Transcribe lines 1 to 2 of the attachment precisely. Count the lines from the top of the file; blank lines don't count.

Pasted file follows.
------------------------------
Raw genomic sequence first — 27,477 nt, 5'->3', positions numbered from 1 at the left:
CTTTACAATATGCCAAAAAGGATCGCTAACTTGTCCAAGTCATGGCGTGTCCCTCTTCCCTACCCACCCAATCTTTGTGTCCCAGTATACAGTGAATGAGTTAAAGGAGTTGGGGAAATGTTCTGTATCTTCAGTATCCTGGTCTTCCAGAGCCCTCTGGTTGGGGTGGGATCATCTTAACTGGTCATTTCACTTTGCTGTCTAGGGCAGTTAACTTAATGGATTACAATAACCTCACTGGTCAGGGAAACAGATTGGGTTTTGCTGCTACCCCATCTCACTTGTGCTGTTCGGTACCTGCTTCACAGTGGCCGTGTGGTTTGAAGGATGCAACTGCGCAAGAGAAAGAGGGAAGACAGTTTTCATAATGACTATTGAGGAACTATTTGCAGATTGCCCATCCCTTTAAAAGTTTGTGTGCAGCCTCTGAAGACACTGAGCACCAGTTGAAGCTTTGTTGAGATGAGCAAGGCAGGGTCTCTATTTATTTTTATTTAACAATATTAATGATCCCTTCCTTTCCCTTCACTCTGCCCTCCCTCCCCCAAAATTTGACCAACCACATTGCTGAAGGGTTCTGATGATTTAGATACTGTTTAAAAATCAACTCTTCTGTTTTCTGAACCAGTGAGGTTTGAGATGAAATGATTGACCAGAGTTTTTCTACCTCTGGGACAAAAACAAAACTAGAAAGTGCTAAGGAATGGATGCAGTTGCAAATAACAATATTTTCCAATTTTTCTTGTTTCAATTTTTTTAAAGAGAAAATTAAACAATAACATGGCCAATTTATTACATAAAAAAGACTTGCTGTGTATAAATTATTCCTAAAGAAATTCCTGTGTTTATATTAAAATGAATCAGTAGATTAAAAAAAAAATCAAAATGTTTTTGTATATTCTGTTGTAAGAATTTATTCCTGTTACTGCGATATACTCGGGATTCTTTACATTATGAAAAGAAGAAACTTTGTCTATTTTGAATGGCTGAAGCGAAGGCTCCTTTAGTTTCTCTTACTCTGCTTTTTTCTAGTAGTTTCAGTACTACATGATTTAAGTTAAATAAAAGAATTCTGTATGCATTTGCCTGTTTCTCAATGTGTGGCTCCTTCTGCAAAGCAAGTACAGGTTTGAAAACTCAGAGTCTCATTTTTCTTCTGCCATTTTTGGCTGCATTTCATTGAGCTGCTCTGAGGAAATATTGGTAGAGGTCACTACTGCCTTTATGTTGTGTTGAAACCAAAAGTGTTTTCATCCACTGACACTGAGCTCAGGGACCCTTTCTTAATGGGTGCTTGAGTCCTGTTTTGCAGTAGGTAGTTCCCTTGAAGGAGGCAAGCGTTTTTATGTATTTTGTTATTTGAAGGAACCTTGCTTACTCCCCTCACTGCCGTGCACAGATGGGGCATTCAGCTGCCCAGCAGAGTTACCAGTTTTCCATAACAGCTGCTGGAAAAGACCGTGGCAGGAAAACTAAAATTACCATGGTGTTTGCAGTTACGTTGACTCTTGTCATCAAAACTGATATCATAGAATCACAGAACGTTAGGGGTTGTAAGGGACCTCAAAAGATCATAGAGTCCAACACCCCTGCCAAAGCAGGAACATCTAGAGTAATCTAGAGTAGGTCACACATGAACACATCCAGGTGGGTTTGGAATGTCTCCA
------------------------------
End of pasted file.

Raw genomic sequence first — 27,477 nt, 5'->3', positions numbered from 1 at the left:
CTTTACAATATGCCAAAAAGGATCGCTAACTTGTCCAAGTCATGGCGTGTCCCTCTTCCCTACCCACCCAATCTTTGTGTCCCAGTATACAGTGAATGAGTTAAAGGAGTTGGGGAAATGTTCTGTATCTTCAGTATCCTGGTCTTCCAGAGCCCTCTGGTTGGGGTGGGATCATCTTAACTGGTCATTTCACTTTGCTGTCTAGGGCAGTTAACTTAATGGATTACAATAACCTCACTGGTCAGGGAAACAGATTGGGTTTTGCTGCTACCCCATCTCACTTGTGCTGTTCGGTACCTGCTTCACAGTGGCCGTGTGGTTTGAAGGATGCAACTGCGCAAGAGAAAGAGGGAAGACAGTTTTCATAATGACTATTGAGGAACTATTTGCAGATTGCCCATCCCTTTAAAAGTTTGTGTGCAGCCTCTGAAGACACTGAGCACCAGTTGAAGCTTTGTTGAGATGAGCAAGGCAGGGTCTCTATTTATTTTTATTTAACAATATTAATGATCCCTTCCTTTCCCTTCACTCTGCCCTCCCTCCCCCAAAATTTGACCAACCACATTGCTGAAGGGTTCTGATGATTTAGATACTGTTTAAAAATCAACTCTTCTGTTTTCTGAACCAGTGAGGTTTGAGATGAAATGATTGACCAGAGTTTTTCTACCTCTGGGACAAAAACAAAACTAGAAAGTGCTAAGGAATGGATGCAGTTGCAAATAACAATATTTTCCAATTTTTCTTGTTTCAATTTTTTTAAAGAGAAAATTAAACAATAACATGGCCAATTTATTACATAAAAAAGACTTGCTGTGTATAAATTATTCCTAAAGAAATTCCTGTGTTTATATTAAAATGAATCAGTAGATTAAAAAAAAAATCAAAATGTTTTTGTATATTCTGTTGTAAGAATTTATTCCTGTTACTGCGATATACTCGGGATTCTTTACATTATGAAAAGAAGAAACTTTGTCTATTTTGAATGGCTGAAGCGAAGGCTCCTTTAGTTTCTCTTACTCTGCTTTTTTCTAGTAGTTTCAGTACTACATGATTTAAGTTAAATAAAAGAATTCTGTATGCATTTGCCTGTTTCTCAATGTGTGGCTCCTTCTGCAAAGCAAGTACAGGTTTGAAAACTCAGAGTCTCATTTTTCTTCTGCCATTTTTGGCTGCATTTCATTGAGCTGCTCTGAGGAAATATTGGTAGAGGTCACTACTGCCTTTATGTTGTGTTGAAACCAAAAGTGTTTTCATCCACTGACACTGAGCTCAGGGACCCTTTCTTAATGGGTGCTTGAGTCCTGTTTTGCAGTAGGTAGTTCCCTTGAAGGAGGCAAGCGTTTTTATGTATTTTGTTATTTGAAGGAACCTTGCTTACTCCCCTCACTGCCGTGCACAGATGGGGCATTCAGCTGCCCAGCAGAGTTACCAGTTTTCCATAACAGCTGCTGGAAAAGACCGTGGCAGGAAAACTAAAATTACCATGGTGTTTGCAGTTACGTTGACTCTTGTCATCAAAACTGATATCATAGAATCACAGAACGTTAGGGGTTGTAAGGGACCTCAAAAGATCATAGAGTCCAACACCCCTGCCAAAGCAGGAACATCTAGAGTAATCTAGAGTAGGTCACACATGAACACATCCAGGTGGGTTTGGAATGTCTCCA